Kosinski’s The Devil Tree offers us the life and thoughts of Jonathan James Whalen, a poor little rich boy returned from his Wanderjahre in Africa, Burma, and (yes) Katmandu to take up his burden of home-grown angst. Having made do on an allowance of $25,000 a month, he now, as the orphaned heir to a major steel fortune, has to learn how to be really rich, which isn’t so easy when you’re under thirty, just a little crazy, and mixed up about sex, drugs, your parents, death, and other bad trips.

Though it’s hard to be sure, I assume hopefully that Kosinski intends the cartoonlike effect he has created out of a melange of cut-up subjective and objective fragments. His people keep vanishing into formulas of language which substitute for identity. While the upper-class people talk in the idiom of the model letters in Emily Post, simpler souls obey simpler rules:

“Now, listen,” he said. “We’re gonna do the metropolitan area, see all the sights, and come right back here. No tricks. Start acting funny, and I’ll dump you out over the Statue of Liberty. Get it?” [a helicopter pilot who fears that Whalen means to hijack him to Cuba]

Of course, these guys know how to make their bread pay off. They visit a bitch in the middle of the night and rip off her jewelry, or maybe they convince some poor lonely queer that he should try sharing his stash if he wants to enjoy living a little longer. [a chiseler trying to involve Whalen in the “lost” travelers checks racket]

“How can you be so serious about this group and still play all those little games which cast us in roles you’ve devised?” [a girl in Whalen’s encounter group]

The voices are so relentlessly, and ineptly, “characteristic” that it becomes evident that no one except the novelist is really speaking. The idea that we have nothing to express but the dead conventions of language needs to be tested, if it is to be effective, against the way people really do talk. I can muster a chuckle when Whalen’s elusive girl friend talks like a spread in Vogue

“I want to enjoy life, maybe even model. Be free to dash off to Paris, to go to Morocco for Christmas, to ski in Austria and Switzerland. To meet German, French, Italian men. To sip warm beer in Dublin pubs, and invite friends for dinner at my apartment in Rome. Now I have the chance and it won’t come again. I don’t want to waste time being miserable over an adolescent love affair”

—but if it’s all a joke, and not just the effect of a bad ear for American speech, the point is not clear enough.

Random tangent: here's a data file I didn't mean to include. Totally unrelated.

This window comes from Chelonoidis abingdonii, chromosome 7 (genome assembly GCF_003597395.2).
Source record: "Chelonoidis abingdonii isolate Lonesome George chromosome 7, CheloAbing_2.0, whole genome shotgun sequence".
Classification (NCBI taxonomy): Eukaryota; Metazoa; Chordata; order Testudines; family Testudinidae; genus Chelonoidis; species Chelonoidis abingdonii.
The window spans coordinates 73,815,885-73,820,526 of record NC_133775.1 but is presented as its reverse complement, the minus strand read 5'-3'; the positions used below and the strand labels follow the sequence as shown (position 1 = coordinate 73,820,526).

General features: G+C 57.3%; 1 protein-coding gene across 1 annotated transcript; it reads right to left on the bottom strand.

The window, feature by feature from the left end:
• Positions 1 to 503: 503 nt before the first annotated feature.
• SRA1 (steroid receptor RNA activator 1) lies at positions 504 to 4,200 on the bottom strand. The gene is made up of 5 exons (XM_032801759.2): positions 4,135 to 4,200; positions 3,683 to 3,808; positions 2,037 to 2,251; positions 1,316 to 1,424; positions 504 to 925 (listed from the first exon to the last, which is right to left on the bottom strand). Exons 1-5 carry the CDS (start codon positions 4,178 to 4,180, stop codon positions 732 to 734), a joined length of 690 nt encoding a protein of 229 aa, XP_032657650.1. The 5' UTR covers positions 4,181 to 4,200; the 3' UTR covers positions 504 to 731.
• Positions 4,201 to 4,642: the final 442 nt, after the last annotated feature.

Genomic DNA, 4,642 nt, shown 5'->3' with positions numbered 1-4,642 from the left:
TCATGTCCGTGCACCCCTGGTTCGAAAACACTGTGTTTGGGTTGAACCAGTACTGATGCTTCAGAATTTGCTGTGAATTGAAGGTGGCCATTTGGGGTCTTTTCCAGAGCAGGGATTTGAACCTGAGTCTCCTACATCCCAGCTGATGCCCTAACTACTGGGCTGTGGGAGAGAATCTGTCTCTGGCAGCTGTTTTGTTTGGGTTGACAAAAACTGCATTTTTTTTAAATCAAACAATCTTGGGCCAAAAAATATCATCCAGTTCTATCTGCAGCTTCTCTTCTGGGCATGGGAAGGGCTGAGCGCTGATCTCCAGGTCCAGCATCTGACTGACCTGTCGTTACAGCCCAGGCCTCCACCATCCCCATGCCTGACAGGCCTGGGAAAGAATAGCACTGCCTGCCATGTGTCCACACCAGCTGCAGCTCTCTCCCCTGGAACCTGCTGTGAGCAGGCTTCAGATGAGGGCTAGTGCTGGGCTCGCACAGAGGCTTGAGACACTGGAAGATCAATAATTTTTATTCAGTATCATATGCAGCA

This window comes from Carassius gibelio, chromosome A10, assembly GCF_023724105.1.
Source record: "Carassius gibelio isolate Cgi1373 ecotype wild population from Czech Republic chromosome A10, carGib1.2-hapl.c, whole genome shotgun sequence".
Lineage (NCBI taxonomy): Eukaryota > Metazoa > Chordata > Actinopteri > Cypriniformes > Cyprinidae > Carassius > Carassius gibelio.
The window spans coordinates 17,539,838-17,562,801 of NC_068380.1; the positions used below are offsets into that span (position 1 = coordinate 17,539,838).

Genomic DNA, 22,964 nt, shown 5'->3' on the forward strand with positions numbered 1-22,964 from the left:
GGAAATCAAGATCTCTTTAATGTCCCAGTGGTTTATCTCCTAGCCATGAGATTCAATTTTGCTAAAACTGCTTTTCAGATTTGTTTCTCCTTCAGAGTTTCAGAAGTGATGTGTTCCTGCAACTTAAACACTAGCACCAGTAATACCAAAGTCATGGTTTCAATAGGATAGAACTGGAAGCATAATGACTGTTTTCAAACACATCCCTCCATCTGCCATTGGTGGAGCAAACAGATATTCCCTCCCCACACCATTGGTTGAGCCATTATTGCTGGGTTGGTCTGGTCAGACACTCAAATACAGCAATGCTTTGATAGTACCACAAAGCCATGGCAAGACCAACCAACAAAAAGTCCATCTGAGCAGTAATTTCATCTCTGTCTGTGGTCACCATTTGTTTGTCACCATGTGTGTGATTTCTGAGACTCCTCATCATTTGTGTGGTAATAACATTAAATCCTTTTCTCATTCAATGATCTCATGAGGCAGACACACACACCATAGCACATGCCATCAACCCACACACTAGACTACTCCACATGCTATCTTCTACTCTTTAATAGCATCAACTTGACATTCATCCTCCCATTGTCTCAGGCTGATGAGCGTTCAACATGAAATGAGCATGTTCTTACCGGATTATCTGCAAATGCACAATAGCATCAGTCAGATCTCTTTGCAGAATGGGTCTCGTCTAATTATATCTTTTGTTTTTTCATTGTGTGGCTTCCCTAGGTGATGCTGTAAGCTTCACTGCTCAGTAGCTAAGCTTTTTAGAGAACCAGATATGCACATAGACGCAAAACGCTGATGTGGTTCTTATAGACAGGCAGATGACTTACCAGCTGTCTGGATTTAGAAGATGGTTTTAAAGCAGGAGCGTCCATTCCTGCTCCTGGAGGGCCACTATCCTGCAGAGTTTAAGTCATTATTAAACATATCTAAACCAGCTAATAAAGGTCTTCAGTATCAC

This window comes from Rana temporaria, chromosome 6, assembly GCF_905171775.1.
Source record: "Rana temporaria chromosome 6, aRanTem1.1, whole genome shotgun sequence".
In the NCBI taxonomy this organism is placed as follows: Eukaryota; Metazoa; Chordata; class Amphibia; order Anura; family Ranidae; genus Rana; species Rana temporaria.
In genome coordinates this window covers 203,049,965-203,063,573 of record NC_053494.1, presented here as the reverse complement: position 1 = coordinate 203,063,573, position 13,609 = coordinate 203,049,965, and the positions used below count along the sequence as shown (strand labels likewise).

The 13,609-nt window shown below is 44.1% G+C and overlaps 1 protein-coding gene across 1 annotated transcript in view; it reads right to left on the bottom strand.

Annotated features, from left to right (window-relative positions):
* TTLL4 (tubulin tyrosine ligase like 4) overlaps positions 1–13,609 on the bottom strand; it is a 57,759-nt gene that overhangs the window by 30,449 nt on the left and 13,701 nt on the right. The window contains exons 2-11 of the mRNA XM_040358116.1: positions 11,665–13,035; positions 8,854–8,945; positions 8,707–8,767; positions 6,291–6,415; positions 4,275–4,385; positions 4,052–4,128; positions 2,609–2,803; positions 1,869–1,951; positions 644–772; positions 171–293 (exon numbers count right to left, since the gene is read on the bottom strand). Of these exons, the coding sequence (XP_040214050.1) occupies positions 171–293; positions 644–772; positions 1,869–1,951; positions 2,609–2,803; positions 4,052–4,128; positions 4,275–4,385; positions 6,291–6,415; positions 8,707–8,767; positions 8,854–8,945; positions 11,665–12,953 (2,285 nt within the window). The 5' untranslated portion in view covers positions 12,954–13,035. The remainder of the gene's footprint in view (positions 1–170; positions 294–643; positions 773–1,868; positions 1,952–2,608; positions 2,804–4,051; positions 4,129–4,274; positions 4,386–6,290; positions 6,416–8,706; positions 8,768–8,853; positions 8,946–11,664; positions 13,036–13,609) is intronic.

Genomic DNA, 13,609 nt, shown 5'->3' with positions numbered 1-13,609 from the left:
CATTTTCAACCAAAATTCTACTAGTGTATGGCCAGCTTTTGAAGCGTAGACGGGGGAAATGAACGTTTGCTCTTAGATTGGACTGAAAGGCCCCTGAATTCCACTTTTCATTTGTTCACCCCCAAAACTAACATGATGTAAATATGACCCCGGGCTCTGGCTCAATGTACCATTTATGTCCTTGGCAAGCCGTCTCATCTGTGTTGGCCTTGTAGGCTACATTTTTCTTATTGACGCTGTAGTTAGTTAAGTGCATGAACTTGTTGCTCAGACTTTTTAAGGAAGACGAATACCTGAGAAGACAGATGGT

Whalen himself is as thin a character as the people he encounters. His contradictions manage to be nasty without being surprising or stimulating: he feels detached from people but resents their detachment from him; he wants to give charity to Bowery bums but is ruthless with his friends and subordinates when they fail to please; his painful memories of his brutal and self-indulgent parents don’t inhibit his own indulgences and extreme, if sometimes subtle, brutality. But his monstrosity isn’t qualified by anything interesting or affecting in his relentlessly trivial efforts at self-analysis, which run to insights like “if I am to know myself, I will have to confront my contradictions and admit the impact of my childhood,” “my predilection for self-repression, not liberation, was heightened [by drugs],” “I had always wanted to conceal both portions of my own personality: the manipulative, malevolent adult who deceives and destroys; and the child who craves acceptance and love.”

It’s no great feat of the imagination to enter a mind like that—taken straight, The Devil Tree fails to make one care about its hero’s difficulties. Read another way, as a novel about the materials of contemporary “alienation,” the stuff our culture offers to replace an authentic sense of self, it’s more interesting. Whatever else he lacks, Whalen has power—he is sustained by possessions, the objects, sensations, and people his money can buy. He has measured out his life in racing sand boats, skin-diving gear, gliders, Fords with twelve-cylinder Italian engines, tape recorders, calculators, multi-channel TVs, porn movies, high-style whores, encounter groups, French chefs, and private bodyguards, and we may well wonder why he’s so unhappy. But however he exploits them, the materials of modern life give him no pleasure. As a (second-generation) capitalist, he recognizes the world as his product and finds it dreadful; I assume that somewhere Hegel and Marx are smiling.